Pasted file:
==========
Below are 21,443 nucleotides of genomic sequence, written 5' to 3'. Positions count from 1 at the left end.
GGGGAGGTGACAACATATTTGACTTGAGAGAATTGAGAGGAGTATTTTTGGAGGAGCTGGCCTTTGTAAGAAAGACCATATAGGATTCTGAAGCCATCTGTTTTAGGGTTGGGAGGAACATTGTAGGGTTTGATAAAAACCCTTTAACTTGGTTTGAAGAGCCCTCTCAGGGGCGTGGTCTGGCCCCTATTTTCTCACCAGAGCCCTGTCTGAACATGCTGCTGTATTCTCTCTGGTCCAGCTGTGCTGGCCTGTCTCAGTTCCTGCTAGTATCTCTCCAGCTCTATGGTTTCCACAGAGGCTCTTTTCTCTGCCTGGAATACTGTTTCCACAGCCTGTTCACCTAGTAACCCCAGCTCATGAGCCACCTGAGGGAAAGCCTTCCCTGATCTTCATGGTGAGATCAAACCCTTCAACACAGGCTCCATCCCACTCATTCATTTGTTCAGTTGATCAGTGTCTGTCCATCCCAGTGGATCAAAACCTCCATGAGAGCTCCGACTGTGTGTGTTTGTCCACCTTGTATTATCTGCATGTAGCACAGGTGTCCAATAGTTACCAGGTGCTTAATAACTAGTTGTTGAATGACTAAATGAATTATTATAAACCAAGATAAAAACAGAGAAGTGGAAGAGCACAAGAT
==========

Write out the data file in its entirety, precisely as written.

Below are 21,443 nucleotides of genomic sequence, written 5' to 3'. Positions count from 1 at the left end.
GGGGAGGTGACAACATATTTGACTTGAGAGAATTGAGAGGAGTATTTTTGGAGGAGCTGGCCTTTGTAAGAAAGACCATATAGGATTCTGAAGCCATCTGTTTTAGGGTTGGGAGGAACATTGTAGGGTTTGATAAAAACCCTTTAACTTGGTTTGAAGAGCCCTCTCAGGGGCGTGGTCTGGCCCCTATTTTCTCACCAGAGCCCTGTCTGAACATGCTGCTGTATTCTCTCTGGTCCAGCTGTGCTGGCCTGTCTCAGTTCCTGCTAGTATCTCTCCAGCTCTATGGTTTCCACAGAGGCTCTTTTCTCTGCCTGGAATACTGTTTCCACAGCCTGTTCACCTAGTAACCCCAGCTCATGAGCCACCTGAGGGAAAGCCTTCCCTGATCTTCATGGTGAGATCAAACCCTTCAACACAGGCTCCATCCCACTCATTCATTTGTTCAGTTGATCAGTGTCTGTCCATCCCAGTGGATCAAAACCTCCATGAGAGCTCCGACTGTGTGTGTTTGTCCACCTTGTATTATCTGCATGTAGCACAGGTGTCCAATAGTTACCAGGTGCTTAATAACTAGTTGTTGAATGACTAAATGAATTATTATAAACCAAGATAAAAACAGAGAAGTGGAAGAGCACAAGAT